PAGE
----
Canberra's racy past: New exhibition tells the story of how 'Pornberra' became the throbbing heart of Australia's sex industry

Exhibition remembers 15-year period when erotica was one of the city's biggest exports

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The Independent Online

To outsiders, Canberra seems a soulless, grey city populated by politicians and bureaucrats. But to those in the know, the Australian capital was – until relatively recently – “Pornberra”, the throbbing heart of the nation’s sex industry.

For about 15 years, the capital was one of only two places in Australia where it was legal to produce, sell and distribute sexually explicit videos, and until the internet killed things off in the early 2000s, business boomed. Some say X-rated movies were Canberra’s second largest export after timber products (pine, then porn.) 

This racy aspect of the city’s past is colourfully evoked in an exhibition at the Canberra Museum, which has assembled a wealth of “artefacts” including a 1940s barber’s chair which featured in one locally made porn film.

The federal government legalised X-rated material in 1984, but it was up to the states to decide whether it could be sold locally. Fred Nile, a Christian minister and self-appointed guardian of Australian morals, toured the country with Britain’s Mary Whitehouse, and the pair persuaded every state government to ban the films.

That left only the liberal-minded Australian Capital Territory, (ACT), comprising Canberra and its surrounds, and the Northern Territory (NT), both of which remained subject to federal law. The ACT thus became “a little haven for the porn industry”, recounts Robbie Swan, a long-time lobbyist for the adult entertainment business.


The industry was mainly confined to the industrial suburb of Fyshwick. With an adult population of just 180,000, Canberra had more than a dozen sex shops – cavernous supermarkets with names like Fantasy Lane – and a similar number of brothels. 

“The joke was that you came to Canberra and went to Fyshwick to buy your porn and your fireworks,” says Rowan Henderson, curator of “X-Rated – The Sex Industry in the ACT”.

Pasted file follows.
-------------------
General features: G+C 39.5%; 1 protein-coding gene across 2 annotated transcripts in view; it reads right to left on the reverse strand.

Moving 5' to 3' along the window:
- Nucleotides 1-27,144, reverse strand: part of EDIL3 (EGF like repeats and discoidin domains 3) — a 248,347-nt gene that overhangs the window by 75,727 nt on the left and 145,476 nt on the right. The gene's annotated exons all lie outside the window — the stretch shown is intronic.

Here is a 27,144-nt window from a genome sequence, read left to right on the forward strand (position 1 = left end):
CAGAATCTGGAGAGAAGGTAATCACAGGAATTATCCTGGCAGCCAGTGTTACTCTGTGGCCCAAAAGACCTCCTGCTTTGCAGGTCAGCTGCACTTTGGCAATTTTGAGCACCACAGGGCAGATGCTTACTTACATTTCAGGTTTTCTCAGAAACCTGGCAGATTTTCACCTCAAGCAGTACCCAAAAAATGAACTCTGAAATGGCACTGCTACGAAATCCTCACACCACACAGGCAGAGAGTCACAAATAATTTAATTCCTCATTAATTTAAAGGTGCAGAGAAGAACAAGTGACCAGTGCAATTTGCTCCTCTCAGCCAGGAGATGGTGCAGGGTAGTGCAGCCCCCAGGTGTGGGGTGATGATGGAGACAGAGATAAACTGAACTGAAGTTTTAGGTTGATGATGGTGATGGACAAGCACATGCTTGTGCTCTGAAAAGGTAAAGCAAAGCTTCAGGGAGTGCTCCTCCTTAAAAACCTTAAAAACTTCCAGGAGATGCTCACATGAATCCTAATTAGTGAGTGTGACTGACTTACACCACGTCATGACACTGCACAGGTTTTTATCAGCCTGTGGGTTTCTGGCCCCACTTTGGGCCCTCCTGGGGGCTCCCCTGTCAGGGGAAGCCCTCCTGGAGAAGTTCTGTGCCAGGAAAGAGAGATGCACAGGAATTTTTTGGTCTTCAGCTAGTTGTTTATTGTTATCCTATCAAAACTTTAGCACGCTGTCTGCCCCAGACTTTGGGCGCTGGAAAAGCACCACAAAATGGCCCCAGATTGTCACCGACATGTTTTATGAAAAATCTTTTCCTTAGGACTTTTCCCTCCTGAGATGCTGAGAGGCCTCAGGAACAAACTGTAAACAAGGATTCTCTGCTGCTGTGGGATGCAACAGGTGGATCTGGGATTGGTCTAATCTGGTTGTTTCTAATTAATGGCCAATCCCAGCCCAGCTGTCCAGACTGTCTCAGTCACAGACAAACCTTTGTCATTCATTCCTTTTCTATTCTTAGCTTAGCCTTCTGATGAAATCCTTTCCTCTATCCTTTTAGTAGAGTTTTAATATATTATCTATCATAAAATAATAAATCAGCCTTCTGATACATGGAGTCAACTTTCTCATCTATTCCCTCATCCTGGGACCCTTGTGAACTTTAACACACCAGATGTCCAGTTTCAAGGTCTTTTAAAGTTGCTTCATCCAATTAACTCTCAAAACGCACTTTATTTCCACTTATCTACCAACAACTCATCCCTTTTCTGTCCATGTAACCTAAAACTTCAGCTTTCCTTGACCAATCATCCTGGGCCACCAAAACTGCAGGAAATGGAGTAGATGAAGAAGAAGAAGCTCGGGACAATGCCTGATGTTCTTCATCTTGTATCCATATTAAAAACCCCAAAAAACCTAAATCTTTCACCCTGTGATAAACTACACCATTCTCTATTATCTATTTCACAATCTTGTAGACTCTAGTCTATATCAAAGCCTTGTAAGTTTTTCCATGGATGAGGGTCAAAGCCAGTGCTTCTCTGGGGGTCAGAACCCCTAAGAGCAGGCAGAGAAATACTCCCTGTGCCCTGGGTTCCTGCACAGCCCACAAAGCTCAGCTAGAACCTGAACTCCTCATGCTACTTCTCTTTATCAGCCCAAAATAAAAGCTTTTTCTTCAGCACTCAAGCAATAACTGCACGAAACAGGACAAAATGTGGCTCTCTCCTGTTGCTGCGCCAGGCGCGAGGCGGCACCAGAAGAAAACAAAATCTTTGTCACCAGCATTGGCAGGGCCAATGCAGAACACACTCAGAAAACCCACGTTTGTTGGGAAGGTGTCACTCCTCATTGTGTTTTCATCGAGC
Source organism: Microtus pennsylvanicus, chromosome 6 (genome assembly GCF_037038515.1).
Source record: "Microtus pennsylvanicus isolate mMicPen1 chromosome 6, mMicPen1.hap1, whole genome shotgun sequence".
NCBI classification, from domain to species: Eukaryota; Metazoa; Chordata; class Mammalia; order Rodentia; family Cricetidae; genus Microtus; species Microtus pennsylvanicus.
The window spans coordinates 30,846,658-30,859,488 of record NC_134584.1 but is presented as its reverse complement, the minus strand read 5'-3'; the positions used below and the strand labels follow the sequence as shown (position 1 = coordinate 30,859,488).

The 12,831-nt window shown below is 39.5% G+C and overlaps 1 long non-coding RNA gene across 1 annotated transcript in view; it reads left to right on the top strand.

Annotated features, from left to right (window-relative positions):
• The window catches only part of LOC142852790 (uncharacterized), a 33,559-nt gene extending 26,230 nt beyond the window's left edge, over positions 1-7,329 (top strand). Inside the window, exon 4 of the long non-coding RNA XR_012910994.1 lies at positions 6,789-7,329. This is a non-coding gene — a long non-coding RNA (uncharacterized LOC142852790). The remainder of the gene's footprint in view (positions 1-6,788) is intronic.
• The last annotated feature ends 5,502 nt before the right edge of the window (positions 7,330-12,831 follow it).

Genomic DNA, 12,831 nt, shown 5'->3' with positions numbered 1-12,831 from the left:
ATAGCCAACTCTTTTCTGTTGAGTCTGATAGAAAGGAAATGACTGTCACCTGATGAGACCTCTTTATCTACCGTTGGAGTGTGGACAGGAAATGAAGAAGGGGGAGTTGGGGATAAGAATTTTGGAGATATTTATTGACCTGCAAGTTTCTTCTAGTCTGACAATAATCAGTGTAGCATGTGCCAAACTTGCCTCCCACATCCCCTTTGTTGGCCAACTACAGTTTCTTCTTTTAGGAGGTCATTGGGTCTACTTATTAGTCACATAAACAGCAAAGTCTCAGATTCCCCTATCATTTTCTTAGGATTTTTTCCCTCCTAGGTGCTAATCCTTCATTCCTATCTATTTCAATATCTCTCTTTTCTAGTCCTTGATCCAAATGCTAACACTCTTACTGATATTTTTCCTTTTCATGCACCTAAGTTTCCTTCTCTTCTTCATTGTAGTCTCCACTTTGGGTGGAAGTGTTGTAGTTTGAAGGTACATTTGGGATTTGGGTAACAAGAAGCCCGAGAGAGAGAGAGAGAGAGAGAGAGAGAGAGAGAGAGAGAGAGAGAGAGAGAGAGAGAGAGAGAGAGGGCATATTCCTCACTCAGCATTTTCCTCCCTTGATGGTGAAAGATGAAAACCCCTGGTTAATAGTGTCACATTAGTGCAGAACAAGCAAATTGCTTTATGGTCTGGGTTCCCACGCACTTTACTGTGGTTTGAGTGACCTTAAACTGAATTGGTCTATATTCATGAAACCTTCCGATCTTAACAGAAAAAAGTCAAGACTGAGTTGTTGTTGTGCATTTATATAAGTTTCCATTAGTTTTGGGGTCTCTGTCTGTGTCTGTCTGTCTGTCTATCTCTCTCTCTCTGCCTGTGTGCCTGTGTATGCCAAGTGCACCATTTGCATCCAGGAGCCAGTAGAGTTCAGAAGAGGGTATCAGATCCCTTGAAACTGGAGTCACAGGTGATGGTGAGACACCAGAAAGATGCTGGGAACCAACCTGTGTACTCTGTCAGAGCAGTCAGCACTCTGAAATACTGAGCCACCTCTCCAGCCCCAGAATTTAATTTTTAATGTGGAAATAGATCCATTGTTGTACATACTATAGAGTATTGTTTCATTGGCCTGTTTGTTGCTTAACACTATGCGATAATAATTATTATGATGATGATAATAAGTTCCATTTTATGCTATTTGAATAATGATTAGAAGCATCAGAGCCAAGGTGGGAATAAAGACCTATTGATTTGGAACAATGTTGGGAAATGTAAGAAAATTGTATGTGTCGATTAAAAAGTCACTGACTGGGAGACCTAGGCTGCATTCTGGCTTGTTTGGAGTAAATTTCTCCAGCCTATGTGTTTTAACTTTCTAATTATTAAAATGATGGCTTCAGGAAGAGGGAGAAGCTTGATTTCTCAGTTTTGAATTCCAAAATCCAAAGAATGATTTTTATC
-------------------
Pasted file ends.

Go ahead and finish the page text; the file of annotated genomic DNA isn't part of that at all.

Demand, naturally, rose whenever federal parliament was sitting. “There were always Commonwealth [government] cars pulling up outside the sex shops and brothels,” claims Mr Swan.

A member of the conservative National Party was once caught on a security camera shopping in Fantasy Lane with his wife. The same politician then voted to ban X-rated films in the ACT, prompting Mr Swan to issue a press release about the footage, without naming the man.

“After we put it out, another MP said: ‘It was me but it was only research.’ We said: ‘It wasn’t you, but we’ll put your name down as well.’” 

The biggest sex businesses in Fyshwick were mail-order companies. Films were sent out to subscribers all over the country – with ultra-conservative Queenslanders the biggest customers, according to Mr Swan.

A home-grown porn industry briefly sprang up, with films made at ACT locations evocative of the outback – inside barns, in paddocks, and on windswept hillsides. One featured a couple having sex on horseback. Another was shot under the wall of the Cotter Dam, Canberra’s main water supply.

One leading mail-order entrepreneur, John Lark, made about 25 films for a series called “Down Under”. “They were heavy on Australiana and probably aimed at the American market,” says Ms Henderson.

Moody photographs shot during those films appear in the exhibition, as do the videos themselves, complete with lurid sleeves. There are also anti-censorship and safe-sex posters, cartoons from the local newspaper, the Canberra Times, and a coin-operated booth in which sex-shop customers could view clips of erotic films.

Fiona Patten, Australian Sex Party leader and senate representative, tries to gain support

Mr Swan, who lobbied for the Adult Video Industry Association, later set up its successor, the Eros Foundation, with his partner, Fiona Patten, as chief executive. The couple ran Love Bus tours, transporting tourists and locals to Canberra sex shops, a strip club and a video duplicating plant.

More recently, they founded the Australian Sex Party, and earlier this year succeeded in getting Ms Patten elected to the Victorian state upper house.

The internet saw the mail-order businesses decline and close, along with many sex shops. “Pornography is really a dead industry in the ACT now,” says Ms Henderson.

For many Australians, though, Canberra will never lose its saucy image. “It was certainly a trailblazer,” sighs Mr Swan.